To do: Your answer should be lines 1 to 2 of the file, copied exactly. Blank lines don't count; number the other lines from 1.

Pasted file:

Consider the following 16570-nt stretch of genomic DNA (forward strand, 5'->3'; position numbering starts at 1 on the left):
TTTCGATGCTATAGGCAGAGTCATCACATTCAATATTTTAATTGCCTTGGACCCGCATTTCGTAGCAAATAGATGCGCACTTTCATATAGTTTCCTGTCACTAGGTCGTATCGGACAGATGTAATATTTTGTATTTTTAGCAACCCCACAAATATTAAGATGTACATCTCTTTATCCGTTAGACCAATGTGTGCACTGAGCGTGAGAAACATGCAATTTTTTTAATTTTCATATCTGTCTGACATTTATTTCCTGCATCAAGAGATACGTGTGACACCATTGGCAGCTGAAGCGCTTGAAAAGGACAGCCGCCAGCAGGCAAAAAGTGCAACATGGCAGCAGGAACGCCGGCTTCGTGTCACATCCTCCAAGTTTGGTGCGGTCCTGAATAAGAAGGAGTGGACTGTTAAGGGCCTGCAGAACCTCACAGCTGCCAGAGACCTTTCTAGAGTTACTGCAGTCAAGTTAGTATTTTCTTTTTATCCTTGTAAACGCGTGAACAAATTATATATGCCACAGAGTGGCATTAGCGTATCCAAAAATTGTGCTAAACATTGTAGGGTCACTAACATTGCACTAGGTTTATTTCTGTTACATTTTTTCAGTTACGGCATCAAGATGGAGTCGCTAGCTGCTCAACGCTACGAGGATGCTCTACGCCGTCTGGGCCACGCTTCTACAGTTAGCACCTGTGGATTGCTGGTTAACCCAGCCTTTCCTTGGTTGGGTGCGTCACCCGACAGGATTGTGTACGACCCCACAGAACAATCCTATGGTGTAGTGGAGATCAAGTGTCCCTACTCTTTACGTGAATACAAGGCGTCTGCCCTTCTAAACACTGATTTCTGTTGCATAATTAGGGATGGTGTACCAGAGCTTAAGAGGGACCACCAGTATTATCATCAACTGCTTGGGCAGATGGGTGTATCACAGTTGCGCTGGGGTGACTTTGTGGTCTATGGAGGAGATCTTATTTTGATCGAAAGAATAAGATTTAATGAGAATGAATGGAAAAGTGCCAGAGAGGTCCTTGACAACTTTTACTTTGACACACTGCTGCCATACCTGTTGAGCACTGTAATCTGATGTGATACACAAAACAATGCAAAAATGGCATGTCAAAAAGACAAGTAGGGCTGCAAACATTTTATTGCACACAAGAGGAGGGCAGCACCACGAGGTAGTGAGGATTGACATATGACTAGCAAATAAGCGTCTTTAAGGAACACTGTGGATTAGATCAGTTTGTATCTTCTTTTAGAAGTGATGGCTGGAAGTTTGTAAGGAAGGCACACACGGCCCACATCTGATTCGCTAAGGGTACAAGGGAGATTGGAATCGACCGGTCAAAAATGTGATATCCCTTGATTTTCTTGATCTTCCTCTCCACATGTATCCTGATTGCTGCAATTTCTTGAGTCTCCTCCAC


Consider the following 16570-nt stretch of genomic DNA (forward strand, 5'->3'; position numbering starts at 1 on the left):
TTTCGATGCTATAGGCAGAGTCATCACATTCAATATTTTAATTGCCTTGGACCCGCATTTCGTAGCAAATAGATGCGCACTTTCATATAGTTTCCTGTCACTAGGTCGTATCGGACAGATGTAATATTTTGTATTTTTAGCAACCCCACAAATATTAAGATGTACATCTCTTTATCCGTTAGACCAATGTGTGCACTGAGCGTGAGAAACATGCAATTTTTTTAATTTTCATATCTGTCTGACATTTATTTCCTGCATCAAGAGATACGTGTGACACCATTGGCAGCTGAAGCGCTTGAAAAGGACAGCCGCCAGCAGGCAAAAAGTGCAACATGGCAGCAGGAACGCCGGCTTCGTGTCACATCCTCCAAGTTTGGTGCGGTCCTGAATAAGAAGGAGTGGACTGTTAAGGGCCTGCAGAACCTCACAGCTGCCAGAGACCTTTCTAGAGTTACTGCAGTCAAGTTAGTATTTTCTTTTTATCCTTGTAAACGCGTGAACAAATTATATATGCCACAGAGTGGCATTAGCGTATCCAAAAATTGTGCTAAACATTGTAGGGTCACTAACATTGCACTAGGTTTATTTCTGTTACATTTTTTCAGTTACGGCATCAAGATGGAGTCGCTAGCTGCTCAACGCTACGAGGATGCTCTACGCCGTCTGGGCCACGCTTCTACAGTTAGCACCTGTGGATTGCTGGTTAACCCAGCCTTTCCTTGGTTGGGTGCGTCACCCGACAGGATTGTGTACGACCCCACAGAACAATCCTATGGTGTAGTGGAGATCAAGTGTCCCTACTCTTTACGTGAATACAAGGCGTCTGCCCTTCTAAACACTGATTTCTGTTGCATAATTAGGGATGGTGTACCAGAGCTTAAGAGGGACCACCAGTATTATCATCAACTGCTTGGGCAGATGGGTGTATCACAGTTGCGCTGGGGTGACTTTGTGGTCTATGGAGGAGATCTTATTTTGATCGAAAGAATAAGATTTAATGAGAATGAATGGAAAAGTGCCAGAGAGGTCCTTGACAACTTTTACTTTGACACACTGCTGCCATACCTGTTGAGCACTGTAATCTGATGTGATACACAAAACAATGCAAAAATGGCATGTCAAAAAGACAAGTAGGGCTGCAAACATTTTATTGCACACAAGAGGAGGGCAGCACCACGAGGTAGTGAGGATTGACATATGACTAGCAAATAAGCGTCTTTAAGGAACACTGTGGATTAGATCAGTTTGTATCTTCTTTTAGAAGTGATGGCTGGAAGTTTGTAAGGAAGGCACACACGGCCCACATCTGATTCGCTAAGGGTACAAGGGAGATTGGAATCGACCGGTCAAAAATGTGATATCCCTTGATTTTCTTGATCTTCCTCTCCACATGTATCCTGATTGCTGCAATTTCTTGAGTCTCCTCCAC